I often wonder how many books come out of notes that travellers keep. I wouldn't be a bit surprised if Homer hadn't kept a journal back in 450 B.C. when he wandered around the Mediterranean. It was from his travels that came two lengthy poems called The Iliad and The Odyssey, both Greek classics. They were probably the first travel books ever written.
It happened much the same way with Mark Twain, the famous American humourist and author of The Adventures of Tom Sawyer and The Adventures of Huckleberry Finn. While travelling on a liner from San Francisco to Honolulu, Twain kept a travel log which he sent back home in the form of letters. His family had the letters published in their local newspaper. Readers liked what they read and Twain was asked to contribute more. Instead of returning to America, he continued his journey around the world, and kept up his log, and from it came another American classic--Innocents Abroad. Twain became just as famous for his travel writing as he was for his fiction and humour.
A raft of travellers has turned their travel adventures into profit by writing about them. One of the early European travellers in Asia who wrote about her experiences was an English lady, Isabella Bird. In 1879, she travelled by steamer from Hong Kong to Saigon, down to Singapore and then up the Malacca Strait to Penang. Her travels appeared under the title The Golden Chersonese, Travels in Malaya in 1879.
The Golden Chersonese is today a very valuable documentary on life in Singapore and Malaysia a hundred years ago. The book, as Miss Bird admits, is the result of detailed notes she took along the way.
Paul Theroux, who once lived and worked in Singapore, is another author who did not set out to make his mark as an author of travel books but circumstance has made him so. His latest book To the End of Earth, selected travels of Paul Theroux, has recently been published and is already a success. It's a collection of travel vignettes.
In the early 1970s, frustrated by the lack or response and remuneration generated by his novels, Theroux decided to take a train journey through Asia, which he chronicled. His editor got hold of the notes and published them in book form, and called it The Great Railway Bazaar.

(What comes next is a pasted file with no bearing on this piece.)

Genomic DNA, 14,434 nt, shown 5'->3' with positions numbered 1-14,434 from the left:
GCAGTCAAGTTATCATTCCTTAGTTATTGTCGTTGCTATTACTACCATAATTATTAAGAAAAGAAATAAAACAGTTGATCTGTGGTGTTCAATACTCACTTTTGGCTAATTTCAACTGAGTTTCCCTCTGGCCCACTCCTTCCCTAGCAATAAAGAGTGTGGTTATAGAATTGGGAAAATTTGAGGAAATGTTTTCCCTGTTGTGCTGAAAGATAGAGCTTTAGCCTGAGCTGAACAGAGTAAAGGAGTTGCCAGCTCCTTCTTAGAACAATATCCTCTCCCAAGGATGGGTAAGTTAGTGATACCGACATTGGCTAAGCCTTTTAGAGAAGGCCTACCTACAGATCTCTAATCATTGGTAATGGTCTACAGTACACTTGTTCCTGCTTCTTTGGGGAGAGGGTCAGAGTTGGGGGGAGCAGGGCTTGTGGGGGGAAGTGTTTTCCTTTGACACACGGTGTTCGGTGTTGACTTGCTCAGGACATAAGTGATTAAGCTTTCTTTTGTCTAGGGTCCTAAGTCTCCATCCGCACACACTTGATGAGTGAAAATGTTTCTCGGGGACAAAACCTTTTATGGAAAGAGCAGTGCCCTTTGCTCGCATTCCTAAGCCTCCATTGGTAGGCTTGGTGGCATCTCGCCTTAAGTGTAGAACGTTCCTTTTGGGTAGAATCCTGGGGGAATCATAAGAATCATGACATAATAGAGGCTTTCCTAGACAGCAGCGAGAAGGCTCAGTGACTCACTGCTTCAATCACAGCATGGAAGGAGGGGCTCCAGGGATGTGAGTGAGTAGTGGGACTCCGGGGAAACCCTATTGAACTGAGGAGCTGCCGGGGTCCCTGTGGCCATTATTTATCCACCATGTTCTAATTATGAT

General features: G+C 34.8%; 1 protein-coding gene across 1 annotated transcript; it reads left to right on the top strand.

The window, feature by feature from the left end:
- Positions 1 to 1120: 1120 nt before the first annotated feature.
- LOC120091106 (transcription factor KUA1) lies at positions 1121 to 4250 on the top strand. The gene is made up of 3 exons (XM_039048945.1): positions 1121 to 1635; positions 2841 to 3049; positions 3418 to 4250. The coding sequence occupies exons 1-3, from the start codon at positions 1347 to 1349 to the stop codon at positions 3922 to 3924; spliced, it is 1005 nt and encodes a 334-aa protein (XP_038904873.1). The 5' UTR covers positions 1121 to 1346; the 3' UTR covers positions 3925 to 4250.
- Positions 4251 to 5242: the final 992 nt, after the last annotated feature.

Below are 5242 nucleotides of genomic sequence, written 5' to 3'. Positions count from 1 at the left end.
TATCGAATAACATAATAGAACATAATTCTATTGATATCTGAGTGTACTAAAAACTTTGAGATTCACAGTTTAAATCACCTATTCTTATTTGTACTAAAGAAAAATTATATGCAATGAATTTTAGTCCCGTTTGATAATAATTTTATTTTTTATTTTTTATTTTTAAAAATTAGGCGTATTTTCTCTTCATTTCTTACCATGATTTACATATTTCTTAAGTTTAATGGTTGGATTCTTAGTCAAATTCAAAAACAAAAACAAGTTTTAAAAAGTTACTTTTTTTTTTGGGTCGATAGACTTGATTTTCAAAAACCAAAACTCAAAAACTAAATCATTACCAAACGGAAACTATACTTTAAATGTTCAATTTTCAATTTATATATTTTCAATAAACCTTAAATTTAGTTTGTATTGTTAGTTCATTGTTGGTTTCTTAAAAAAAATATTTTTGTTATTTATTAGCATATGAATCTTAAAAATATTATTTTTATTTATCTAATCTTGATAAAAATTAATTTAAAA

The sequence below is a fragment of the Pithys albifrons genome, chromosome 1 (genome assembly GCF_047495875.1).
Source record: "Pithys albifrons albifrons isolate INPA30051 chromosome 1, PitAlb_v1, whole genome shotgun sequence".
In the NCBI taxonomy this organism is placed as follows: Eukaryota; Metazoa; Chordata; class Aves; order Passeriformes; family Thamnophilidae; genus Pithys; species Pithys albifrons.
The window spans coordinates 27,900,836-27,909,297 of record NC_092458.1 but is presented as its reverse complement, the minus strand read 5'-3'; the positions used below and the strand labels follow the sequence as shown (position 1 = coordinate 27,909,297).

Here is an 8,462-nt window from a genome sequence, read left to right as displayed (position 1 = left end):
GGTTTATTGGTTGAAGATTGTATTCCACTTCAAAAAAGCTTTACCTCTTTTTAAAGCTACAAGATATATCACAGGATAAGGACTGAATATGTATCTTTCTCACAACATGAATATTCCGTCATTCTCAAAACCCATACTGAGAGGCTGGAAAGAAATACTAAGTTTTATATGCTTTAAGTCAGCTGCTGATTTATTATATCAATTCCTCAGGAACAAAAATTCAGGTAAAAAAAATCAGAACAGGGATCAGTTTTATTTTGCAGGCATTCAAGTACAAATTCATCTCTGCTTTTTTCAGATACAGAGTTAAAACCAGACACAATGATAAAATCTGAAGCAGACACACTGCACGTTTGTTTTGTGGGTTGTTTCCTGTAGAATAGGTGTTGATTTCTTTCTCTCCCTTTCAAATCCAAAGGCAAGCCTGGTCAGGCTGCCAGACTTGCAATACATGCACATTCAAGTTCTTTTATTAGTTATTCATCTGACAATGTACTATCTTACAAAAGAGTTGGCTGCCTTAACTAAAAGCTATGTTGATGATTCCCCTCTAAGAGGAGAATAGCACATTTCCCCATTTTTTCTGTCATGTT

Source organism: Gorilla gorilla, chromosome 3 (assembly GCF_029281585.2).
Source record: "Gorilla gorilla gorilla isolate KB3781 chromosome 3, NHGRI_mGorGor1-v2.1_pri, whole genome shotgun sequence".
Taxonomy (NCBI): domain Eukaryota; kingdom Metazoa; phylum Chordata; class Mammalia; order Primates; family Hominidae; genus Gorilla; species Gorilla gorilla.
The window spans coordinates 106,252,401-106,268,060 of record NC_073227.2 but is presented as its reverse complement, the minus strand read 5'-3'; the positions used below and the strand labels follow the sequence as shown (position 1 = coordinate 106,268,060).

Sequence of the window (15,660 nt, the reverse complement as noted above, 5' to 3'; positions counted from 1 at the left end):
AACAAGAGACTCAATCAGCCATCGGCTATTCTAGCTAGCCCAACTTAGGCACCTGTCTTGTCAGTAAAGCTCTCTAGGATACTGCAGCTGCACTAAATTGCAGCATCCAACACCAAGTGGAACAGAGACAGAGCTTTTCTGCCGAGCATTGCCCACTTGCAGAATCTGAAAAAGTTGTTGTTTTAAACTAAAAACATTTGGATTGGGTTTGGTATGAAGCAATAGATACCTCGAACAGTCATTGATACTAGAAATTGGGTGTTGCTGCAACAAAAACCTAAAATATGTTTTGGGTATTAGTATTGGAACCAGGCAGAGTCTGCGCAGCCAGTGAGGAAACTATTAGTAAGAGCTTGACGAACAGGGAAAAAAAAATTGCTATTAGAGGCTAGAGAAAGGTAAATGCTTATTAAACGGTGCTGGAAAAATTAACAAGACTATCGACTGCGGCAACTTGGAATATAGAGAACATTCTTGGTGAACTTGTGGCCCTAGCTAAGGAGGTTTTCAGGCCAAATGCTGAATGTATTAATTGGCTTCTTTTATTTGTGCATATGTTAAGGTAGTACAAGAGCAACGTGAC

Overnight the book catapulted Theroux to fame and continues to sell years later. Although his novels that followed have fared well, he is best known as a travel writer ever since.
Theroux maintains that "the journey not the arrival matters" and that "travel is a creative act--not simply loafing and inviting your soul, but feeding the imagination, accounting for each fresh wonder, memorising and moving on." For Theroux, memorising is writing it down as it is happening, as an artist takes his easel on to a busy thoroughfare and paints a street scene.
Have kept a journal most of my life, even when I was in the South Pacific as a US Marine and later in China. When I wrote a book a few years ago called Take China, readers asked how could I possibly remember all the same details that I pt in the book. It was not a question of remembering. All I had to do was to turn to my journal.
Keeping a journal when you travel is easy enough and is simply a matter of habit. Unlike travelling with expensive cameras and videos, keeping a journal requires no more than pen and paper. An inexpensive, soft-cover notebook, one that you can bend or fold and stick into your back pocket, will suffice. Then who knows, one day your notebook may become literature.
QUESTIONS & ANSWERS
Q.The coming Phuket International Boat Show is the place to go for all boating needs. Held 6-9 January 2011 at Royal Phuket Marina on Phuket, a large variety of international boat brands are available for inspection and purchase. Everything from superyachts to power boats, sail boats, speed boats and dinghies are on display. Could you mention this to your readers? Andy Dowden, The PIMEX team
A.I will certainly do that. It sounds interesting. ––HS
E-mail: ROH Weekly Travel (firstname.lastname@example.org)
Note: The article is the personal view of the writer and does not necessarily reflect the view of Thai Airways International Public Company Limited.
Taking notes means keeping a journal. The author in Russia
The author takes notes when interviewing a camel driver
Photographer Robert Stedman takes notes with each photograph
Steinbeck turns notes into a travel book
Paul Theoroux takes notes to become noted travel books
Robert L. Stevensons wrote travel books from his notes
Somerset Maugham even wrote a book about notes be kept